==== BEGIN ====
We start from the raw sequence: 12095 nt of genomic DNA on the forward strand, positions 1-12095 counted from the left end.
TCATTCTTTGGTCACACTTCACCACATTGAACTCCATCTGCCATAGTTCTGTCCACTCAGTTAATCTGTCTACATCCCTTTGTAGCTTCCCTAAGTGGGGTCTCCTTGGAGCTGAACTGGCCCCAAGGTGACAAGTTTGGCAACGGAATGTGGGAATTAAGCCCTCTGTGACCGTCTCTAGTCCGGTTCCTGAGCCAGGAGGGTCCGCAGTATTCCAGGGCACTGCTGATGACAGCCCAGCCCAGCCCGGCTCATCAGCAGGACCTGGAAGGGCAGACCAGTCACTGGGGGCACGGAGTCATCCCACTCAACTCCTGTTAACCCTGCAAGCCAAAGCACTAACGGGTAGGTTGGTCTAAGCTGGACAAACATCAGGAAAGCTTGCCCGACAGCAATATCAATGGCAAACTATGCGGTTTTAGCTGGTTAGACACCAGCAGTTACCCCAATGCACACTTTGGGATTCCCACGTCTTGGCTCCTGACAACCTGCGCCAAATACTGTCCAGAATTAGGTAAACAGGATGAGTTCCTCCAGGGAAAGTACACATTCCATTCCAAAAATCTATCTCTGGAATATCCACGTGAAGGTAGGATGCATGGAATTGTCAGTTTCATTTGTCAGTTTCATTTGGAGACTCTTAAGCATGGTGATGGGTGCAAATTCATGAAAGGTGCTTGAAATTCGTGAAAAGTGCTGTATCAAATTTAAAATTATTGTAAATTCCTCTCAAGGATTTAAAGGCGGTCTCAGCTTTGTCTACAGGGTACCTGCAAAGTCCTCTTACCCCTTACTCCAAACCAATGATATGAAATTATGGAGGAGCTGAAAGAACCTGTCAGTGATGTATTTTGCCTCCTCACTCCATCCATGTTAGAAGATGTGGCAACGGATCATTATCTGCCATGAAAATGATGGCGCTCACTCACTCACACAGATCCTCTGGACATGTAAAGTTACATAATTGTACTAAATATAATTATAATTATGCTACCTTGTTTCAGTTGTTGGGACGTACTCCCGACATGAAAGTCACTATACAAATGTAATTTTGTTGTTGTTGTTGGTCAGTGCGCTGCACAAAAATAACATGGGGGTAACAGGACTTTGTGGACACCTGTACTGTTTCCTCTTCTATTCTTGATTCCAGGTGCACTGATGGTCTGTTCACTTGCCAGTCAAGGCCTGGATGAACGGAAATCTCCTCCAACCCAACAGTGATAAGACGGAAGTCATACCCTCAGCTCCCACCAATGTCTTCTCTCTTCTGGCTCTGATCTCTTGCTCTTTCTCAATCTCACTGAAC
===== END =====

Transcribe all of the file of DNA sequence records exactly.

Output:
We start from the raw sequence: 12095 nt of genomic DNA on the forward strand, positions 1-12095 counted from the left end.
TCATTCTTTGGTCACACTTCACCACATTGAACTCCATCTGCCATAGTTCTGTCCACTCAGTTAATCTGTCTACATCCCTTTGTAGCTTCCCTAAGTGGGGTCTCCTTGGAGCTGAACTGGCCCCAAGGTGACAAGTTTGGCAACGGAATGTGGGAATTAAGCCCTCTGTGACCGTCTCTAGTCCGGTTCCTGAGCCAGGAGGGTCCGCAGTATTCCAGGGCACTGCTGATGACAGCCCAGCCCAGCCCGGCTCATCAGCAGGACCTGGAAGGGCAGACCAGTCACTGGGGGCACGGAGTCATCCCACTCAACTCCTGTTAACCCTGCAAGCCAAAGCACTAACGGGTAGGTTGGTCTAAGCTGGACAAACATCAGGAAAGCTTGCCCGACAGCAATATCAATGGCAAACTATGCGGTTTTAGCTGGTTAGACACCAGCAGTTACCCCAATGCACACTTTGGGATTCCCACGTCTTGGCTCCTGACAACCTGCGCCAAATACTGTCCAGAATTAGGTAAACAGGATGAGTTCCTCCAGGGAAAGTACACATTCCATTCCAAAAATCTATCTCTGGAATATCCACGTGAAGGTAGGATGCATGGAATTGTCAGTTTCATTTGTCAGTTTCATTTGGAGACTCTTAAGCATGGTGATGGGTGCAAATTCATGAAAGGTGCTTGAAATTCGTGAAAAGTGCTGTATCAAATTTAAAATTATTGTAAATTCCTCTCAAGGATTTAAAGGCGGTCTCAGCTTTGTCTACAGGGTACCTGCAAAGTCCTCTTACCCCTTACTCCAAACCAATGATATGAAATTATGGAGGAGCTGAAAGAACCTGTCAGTGATGTATTTTGCCTCCTCACTCCATCCATGTTAGAAGATGTGGCAACGGATCATTATCTGCCATGAAAATGATGGCGCTCACTCACTCACACAGATCCTCTGGACATGTAAAGTTACATAATTGTACTAAATATAATTATAATTATGCTACCTTGTTTCAGTTGTTGGGACGTACTCCCGACATGAAAGTCACTATACAAATGTAATTTTGTTGTTGTTGTTGGTCAGTGCGCTGCACAAAAATAACATGGGGGTAACAGGACTTTGTGGACACCTGTACTGTTTCCTCTTCTATTCTTGATTCCAGGTGCACTGATGGTCTGTTCACTTGCCAGTCAAGGCCTGGATGAACGGAAATCTCCTCCAACCCAACAGTGATAAGACGGAAGTCATACCCTCAGCTCCCACCAATGTCTTCTCTCTTCTGGCTCTGATCTCTTGCTCTTTCTCAATCTCACTGAAC